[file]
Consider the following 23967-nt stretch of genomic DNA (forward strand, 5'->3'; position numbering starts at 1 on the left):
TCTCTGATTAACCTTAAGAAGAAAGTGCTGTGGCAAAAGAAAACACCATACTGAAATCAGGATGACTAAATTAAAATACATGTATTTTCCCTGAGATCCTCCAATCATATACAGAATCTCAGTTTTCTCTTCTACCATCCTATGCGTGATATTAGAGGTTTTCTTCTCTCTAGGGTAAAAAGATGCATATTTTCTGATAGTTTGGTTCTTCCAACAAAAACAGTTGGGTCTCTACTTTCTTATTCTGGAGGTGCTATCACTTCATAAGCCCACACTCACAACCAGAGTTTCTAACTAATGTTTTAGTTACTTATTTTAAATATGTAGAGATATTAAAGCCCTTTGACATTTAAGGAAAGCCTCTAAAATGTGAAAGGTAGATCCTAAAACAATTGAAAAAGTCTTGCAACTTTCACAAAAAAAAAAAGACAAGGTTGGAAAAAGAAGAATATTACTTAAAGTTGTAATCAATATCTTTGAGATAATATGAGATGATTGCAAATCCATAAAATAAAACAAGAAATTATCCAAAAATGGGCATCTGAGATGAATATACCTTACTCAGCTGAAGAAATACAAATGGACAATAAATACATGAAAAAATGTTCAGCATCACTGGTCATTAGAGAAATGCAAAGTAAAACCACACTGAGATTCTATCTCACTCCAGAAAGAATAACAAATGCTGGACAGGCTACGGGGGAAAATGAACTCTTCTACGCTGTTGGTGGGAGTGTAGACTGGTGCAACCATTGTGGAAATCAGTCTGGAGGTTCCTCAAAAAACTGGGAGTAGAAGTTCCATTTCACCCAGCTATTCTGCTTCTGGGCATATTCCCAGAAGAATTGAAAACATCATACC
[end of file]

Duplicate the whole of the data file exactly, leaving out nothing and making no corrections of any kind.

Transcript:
Consider the following 23967-nt stretch of genomic DNA (forward strand, 5'->3'; position numbering starts at 1 on the left):
TCTCTGATTAACCTTAAGAAGAAAGTGCTGTGGCAAAAGAAAACACCATACTGAAATCAGGATGACTAAATTAAAATACATGTATTTTCCCTGAGATCCTCCAATCATATACAGAATCTCAGTTTTCTCTTCTACCATCCTATGCGTGATATTAGAGGTTTTCTTCTCTCTAGGGTAAAAAGATGCATATTTTCTGATAGTTTGGTTCTTCCAACAAAAACAGTTGGGTCTCTACTTTCTTATTCTGGAGGTGCTATCACTTCATAAGCCCACACTCACAACCAGAGTTTCTAACTAATGTTTTAGTTACTTATTTTAAATATGTAGAGATATTAAAGCCCTTTGACATTTAAGGAAAGCCTCTAAAATGTGAAAGGTAGATCCTAAAACAATTGAAAAAGTCTTGCAACTTTCACAAAAAAAAAAAGACAAGGTTGGAAAAAGAAGAATATTACTTAAAGTTGTAATCAATATCTTTGAGATAATATGAGATGATTGCAAATCCATAAAATAAAACAAGAAATTATCCAAAAATGGGCATCTGAGATGAATATACCTTACTCAGCTGAAGAAATACAAATGGACAATAAATACATGAAAAAATGTTCAGCATCACTGGTCATTAGAGAAATGCAAAGTAAAACCACACTGAGATTCTATCTCACTCCAGAAAGAATAACAAATGCTGGACAGGCTACGGGGGAAAATGAACTCTTCTACGCTGTTGGTGGGAGTGTAGACTGGTGCAACCATTGTGGAAATCAGTCTGGAGGTTCCTCAAAAAACTGGGAGTAGAAGTTCCATTTCACCCAGCTATTCTGCTTCTGGGCATATTCCCAGAAGAATTGAAAACATCATACC